11. Quick Shad 101: Your timing is good in the spots you mention – but as previously noted water levels are everything. High, rising water is generally bad as are falling water temps. Lower, dropping, or warming water is best. Tackle sounds fine, just make sure you can boom out long casts far into the river channel if needed. I use four-pound braid, which is super thin, and a two-foot leader of 3x tippet (8 pound test). Fluorocarbon is good here. I attach braid to tippet using a Triple Surgeon’s knot, but you can also use a very small two way swivel and a Palomar knot for the braid. I am a dart guy, but I know some guys swear by spoons. I do not throw tandem darts, but plenty of guys do and do well. Some guys put curly tails on their darts. I do not and still catch plenty. A few large split shot about 18 inches from your dart is good – you want to get down deep quickly. As for dart sizes, I like them fairly small – 1/8 ounce is my favorite. For colors, I only use red-and-white or chartreuse-and-dark-green. Lots of guys have their own pet colors, but these two never fail for me. For retrieves, in my opinion the best is a steady retrieve the exact speed of the current. I will explain: assuming you are standing facing the far shore, cast SLIGHTLY UPSTREAM (either 11 o’clock or 1 o’clock depending on which way you are facing), then retrieve as if you broke your dart off and are just steadily retrieving loose line. This may sound weird, but it makes sense once you try it. If you are hanging up on the bottom, reel faster. Shad will hit generally on the downward swing – figure around 10 o’clock or two o’clock – again depending on which way you are facing. You will know when they hit. Some guys like to give their dart action; some guys like to tick along the bottom. All work, but my experience is the slow steady retrieve works best day in day out. For fly fishing, a 9 foot seven-weight is best. I use a fast sinking shooting line 200 to 300 grain depending on flows. Leader is SHORT: no more than two feet of ten pound fluorocarbon. See pic for shad flies. I tie these myself and they are super-easy. Shooting basket is a must – again in my opinion. And agree about fast retrieve. As fast as you can strip with one handed retrieve and they will crush it. Also agree flies can far outfish darts – not sure why. So now I told you how to catch them, do me this favor: PLEASE take care in releasing them. Shad are delicate – DO NOT drag them up the shore and let them flop around, and DO NOT hold them behind the head and pinch their very fragile gill plates. Can’t tell you how many times I have seen guys do this and the gills rupture and the shad dies. Best way to land a shad is to either hold them against your leg while still in the water or use a rubberized catch and release net. I de-barb everything, so often the fly or dart just falls out in the net. One last thing: do not let people tell you shad are not good to eat or are too bony. Caught early in the season (April through early May) – and properly bled and iced (THAT IS KEY) they are excellent eating. Yes, you will have to contend with bones, but so what? Or you can pickle them and the bones dissolve. Or smoke them, and some of the finer bones will dissolve and the rest can be easily separated from the flesh. In short: honor these amazing anadromous fish! We are so lucky that the Delaware still has a thriving run. We should do everything we can to protect and conserve it. Good luck and have fun! I will have more on how to fly fish and eat shad in an upcoming issue of American Angler magazine. --Stephen Sautner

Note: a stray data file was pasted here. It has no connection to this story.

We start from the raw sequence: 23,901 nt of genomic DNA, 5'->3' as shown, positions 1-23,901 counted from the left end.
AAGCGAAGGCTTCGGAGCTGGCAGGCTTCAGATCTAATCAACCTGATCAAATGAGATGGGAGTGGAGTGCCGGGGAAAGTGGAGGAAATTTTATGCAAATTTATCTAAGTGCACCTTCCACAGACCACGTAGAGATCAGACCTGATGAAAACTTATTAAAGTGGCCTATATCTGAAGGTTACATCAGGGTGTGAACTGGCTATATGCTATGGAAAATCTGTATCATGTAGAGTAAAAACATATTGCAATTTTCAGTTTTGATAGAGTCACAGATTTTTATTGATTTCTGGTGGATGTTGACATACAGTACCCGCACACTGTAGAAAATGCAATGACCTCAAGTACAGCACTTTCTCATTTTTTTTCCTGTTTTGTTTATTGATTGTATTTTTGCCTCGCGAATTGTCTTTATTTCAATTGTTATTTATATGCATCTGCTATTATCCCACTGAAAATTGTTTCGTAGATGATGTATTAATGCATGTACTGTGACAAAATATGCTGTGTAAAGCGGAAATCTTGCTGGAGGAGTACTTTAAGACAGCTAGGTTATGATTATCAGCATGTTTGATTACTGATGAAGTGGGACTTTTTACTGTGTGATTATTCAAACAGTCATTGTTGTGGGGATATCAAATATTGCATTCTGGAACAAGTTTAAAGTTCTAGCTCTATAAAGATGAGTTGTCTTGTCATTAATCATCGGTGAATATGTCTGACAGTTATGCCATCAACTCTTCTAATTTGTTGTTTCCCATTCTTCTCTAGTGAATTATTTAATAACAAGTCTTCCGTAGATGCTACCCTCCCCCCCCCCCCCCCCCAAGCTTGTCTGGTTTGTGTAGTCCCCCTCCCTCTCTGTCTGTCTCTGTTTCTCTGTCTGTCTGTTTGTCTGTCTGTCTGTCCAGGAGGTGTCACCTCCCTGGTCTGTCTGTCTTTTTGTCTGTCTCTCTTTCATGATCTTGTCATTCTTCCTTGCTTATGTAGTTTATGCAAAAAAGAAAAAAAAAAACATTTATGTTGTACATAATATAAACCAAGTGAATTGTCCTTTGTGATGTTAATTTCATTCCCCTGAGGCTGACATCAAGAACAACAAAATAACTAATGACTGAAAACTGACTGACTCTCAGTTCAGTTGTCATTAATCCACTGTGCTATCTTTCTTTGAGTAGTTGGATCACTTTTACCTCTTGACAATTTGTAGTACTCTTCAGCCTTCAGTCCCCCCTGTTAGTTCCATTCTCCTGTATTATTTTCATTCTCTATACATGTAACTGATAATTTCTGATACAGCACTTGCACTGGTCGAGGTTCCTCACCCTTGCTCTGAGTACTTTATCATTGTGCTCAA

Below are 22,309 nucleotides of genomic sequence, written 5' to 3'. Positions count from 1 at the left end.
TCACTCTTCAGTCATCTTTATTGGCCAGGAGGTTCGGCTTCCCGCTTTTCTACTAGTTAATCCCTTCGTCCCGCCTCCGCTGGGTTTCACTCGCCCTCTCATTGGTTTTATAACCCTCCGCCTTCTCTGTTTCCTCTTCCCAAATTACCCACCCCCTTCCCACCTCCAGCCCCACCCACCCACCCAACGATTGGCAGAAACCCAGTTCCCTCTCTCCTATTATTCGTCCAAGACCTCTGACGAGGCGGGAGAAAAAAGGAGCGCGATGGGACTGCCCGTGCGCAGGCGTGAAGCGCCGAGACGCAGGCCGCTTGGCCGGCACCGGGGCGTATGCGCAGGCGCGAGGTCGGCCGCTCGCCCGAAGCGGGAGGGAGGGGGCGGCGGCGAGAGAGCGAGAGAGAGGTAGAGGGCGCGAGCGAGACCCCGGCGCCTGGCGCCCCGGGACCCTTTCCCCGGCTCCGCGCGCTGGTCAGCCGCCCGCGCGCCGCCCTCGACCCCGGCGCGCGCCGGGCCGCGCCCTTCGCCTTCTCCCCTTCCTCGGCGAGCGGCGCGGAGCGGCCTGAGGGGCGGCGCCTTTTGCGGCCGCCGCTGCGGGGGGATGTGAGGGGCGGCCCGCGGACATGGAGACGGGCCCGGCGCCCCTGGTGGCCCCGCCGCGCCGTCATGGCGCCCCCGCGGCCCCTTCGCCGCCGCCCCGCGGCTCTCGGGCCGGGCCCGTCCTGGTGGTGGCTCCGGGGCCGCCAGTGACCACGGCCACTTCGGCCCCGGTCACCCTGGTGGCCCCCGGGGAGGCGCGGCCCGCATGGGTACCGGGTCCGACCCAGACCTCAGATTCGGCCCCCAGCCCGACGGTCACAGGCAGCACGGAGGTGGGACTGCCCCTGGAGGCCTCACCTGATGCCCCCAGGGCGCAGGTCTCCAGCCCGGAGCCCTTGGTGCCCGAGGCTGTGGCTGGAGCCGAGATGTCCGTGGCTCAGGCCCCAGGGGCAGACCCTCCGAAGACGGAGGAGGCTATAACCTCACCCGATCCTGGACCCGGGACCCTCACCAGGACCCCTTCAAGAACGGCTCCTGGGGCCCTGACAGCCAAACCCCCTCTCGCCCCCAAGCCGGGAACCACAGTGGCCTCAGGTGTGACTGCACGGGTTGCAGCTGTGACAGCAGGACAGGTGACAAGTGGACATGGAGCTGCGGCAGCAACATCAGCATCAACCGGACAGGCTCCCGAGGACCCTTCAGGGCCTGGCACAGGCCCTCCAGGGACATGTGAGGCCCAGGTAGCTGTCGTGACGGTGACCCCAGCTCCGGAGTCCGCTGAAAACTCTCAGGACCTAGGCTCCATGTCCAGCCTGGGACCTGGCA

12. Thanks, man. Feeling good!
  13. Here's an excerpt of something I wrote... Hope you enjoy it. A Sandy Hook Beating—November 4, 2006 Things looked bleak. Jim had already reported slow fishing the night before with just one swirl—not even at his lure—to show for several hours’ effort. Tonight, I fish solo, but am relegated to a B-list-spot since two fishermen have already laid claim to my favorite point. Three’s a crowd there, so I wish my fellow anglers a good skunking before I move on. Now I stand a mile or so away, casting with just the moon and a few wayward sea ducks as company. This particular beach has a series of sandy points that form rips as the tide drops. I work each one of them methodically. But after a thorough carpet-bombing with various plugs and bucktails, my confidence begins to erode with the ebbing tide with not even a bump or swirl to show for my efforts. But before I surrender fully, I will cast again at the first point where I started. I clip on a yellow bucktail tipped with a red pork rind. I make the cast and start a slow retrieve. But I am admittedly out of The Zone and already thinking of the car, and its heater, and the late-night bowl of Cheerios I will devour when I got home. The fish doesn’t really hit as much as it is just there. Reflexively, I jab the rod a few times to make sure the hook sticks, then get a few turns of line on the reel before the fish runs . . . And runs . . . And runs . . . For a moment, as the rod strains right down to the cork, I think I have foul-hooked something monstrous and unstoppable like a sturgeon. But eventually the run stops and I feel a few ponderous head shakes, making me realize I have actually hung a really nice bass—the kind of fish that if I lose, I will feel like puking, or I will toss my rod into the drink and call it a season. The bass continues grinding out more yards of line. I literally stand my ground digging my boots into the wet sand and thinking how crappy I will feel if the line breaks or the hook pulls. But they don’t. And eventually, like when the Grinch finds he had the strength of ten Grinches, plus two, I manage to turn the fish’s head out of the current and coax it toward me. Then it’s just a few yards away thrashing, and before I know it, I have the shock leader in my gloved hand and am leading the fish up on the beach. Then it’s over. Twenty-five pounds of striper—a good forty inches and fat—lie in the sand with sea lice scurrying over its silvery body like Lilliputians on Gulliver crying “There’s a giant on the beach!” I sit next to the bass for a few moments staring up at the stars on a November night. This was the first big fish I have caught since the cancer surgery. Now, a year later, I have just gotten my ass kicked again, but this time by a big striper instead of a tumor. I prefer the striper. Still sitting, I turn the fish around and slide it back into the rip, where it kicks its wide tail a few times and vanishes. As more of an afterthought, and because this is technically a fishing report, I dutifully note that I dropped another fish a few casts later then landed a ten-pound bass that broke water a few yards in front of me. It thumped a bucktail as soon as I twitched it past its nose. That was the only sign of a feeding fish I saw on a night that had very nearly proved to be fishless. ###
  14. FYI: I wrote a story in the latest Anglers' Journal about surf fishermen of Montauk. I'm obviously biased, but I think that is the best-looking magazine out there. The editor, Bill Sisson, is a serious striper angler and is really trying to put out a quality publication. Check it out if you haven't seen it. Even the paper is really nice.
  15. Will be at the author's booth in Edison signing copies of "A Cast in the Woods" (recently reviewed in Fly Fisherman!) and "Fish On, Fish Off " on Friday @2:30, Saturday @4:30 and Sunday @3:00. Would be great to meet fellow SOL folk.